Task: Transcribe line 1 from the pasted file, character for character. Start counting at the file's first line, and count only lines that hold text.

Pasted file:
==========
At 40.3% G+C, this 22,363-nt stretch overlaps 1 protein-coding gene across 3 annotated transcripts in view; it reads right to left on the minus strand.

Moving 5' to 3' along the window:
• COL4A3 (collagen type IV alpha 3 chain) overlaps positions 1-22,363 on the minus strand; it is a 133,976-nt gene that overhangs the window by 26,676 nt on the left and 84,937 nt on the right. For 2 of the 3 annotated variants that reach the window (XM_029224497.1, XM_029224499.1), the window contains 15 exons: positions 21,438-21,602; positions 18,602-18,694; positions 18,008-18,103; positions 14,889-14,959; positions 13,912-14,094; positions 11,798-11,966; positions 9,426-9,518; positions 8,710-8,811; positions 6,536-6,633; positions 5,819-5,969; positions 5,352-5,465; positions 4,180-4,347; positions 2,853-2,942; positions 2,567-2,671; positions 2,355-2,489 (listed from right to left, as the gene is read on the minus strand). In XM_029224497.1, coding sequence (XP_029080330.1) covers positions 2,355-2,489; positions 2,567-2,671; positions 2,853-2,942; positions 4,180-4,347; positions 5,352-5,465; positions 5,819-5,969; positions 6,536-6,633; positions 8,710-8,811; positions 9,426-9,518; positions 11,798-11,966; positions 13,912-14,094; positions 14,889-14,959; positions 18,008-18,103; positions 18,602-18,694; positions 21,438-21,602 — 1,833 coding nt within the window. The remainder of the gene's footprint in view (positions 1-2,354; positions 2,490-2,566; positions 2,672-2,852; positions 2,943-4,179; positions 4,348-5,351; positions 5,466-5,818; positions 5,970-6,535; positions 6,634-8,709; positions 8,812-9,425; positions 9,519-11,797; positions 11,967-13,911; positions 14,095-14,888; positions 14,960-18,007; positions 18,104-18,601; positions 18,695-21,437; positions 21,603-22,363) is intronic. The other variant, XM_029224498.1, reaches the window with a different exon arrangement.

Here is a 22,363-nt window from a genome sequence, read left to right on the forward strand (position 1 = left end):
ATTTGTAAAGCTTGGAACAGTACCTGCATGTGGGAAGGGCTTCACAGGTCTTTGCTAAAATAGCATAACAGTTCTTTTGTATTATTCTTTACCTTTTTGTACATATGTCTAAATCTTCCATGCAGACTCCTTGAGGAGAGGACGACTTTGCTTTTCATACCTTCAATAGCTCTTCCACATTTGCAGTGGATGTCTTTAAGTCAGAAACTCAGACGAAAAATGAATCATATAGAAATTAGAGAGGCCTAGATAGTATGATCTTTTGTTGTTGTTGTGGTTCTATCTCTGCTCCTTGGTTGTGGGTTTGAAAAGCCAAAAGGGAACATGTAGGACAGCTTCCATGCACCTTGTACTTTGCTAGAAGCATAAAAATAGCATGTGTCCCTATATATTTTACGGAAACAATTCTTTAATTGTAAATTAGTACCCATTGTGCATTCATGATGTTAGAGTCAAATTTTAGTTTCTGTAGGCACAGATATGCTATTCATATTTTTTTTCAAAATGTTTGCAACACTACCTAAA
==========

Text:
At 40.3% G+C, this 22,363-nt stretch overlaps 1 protein-coding gene across 3 annotated transcripts in view; it reads right to left on the minus strand.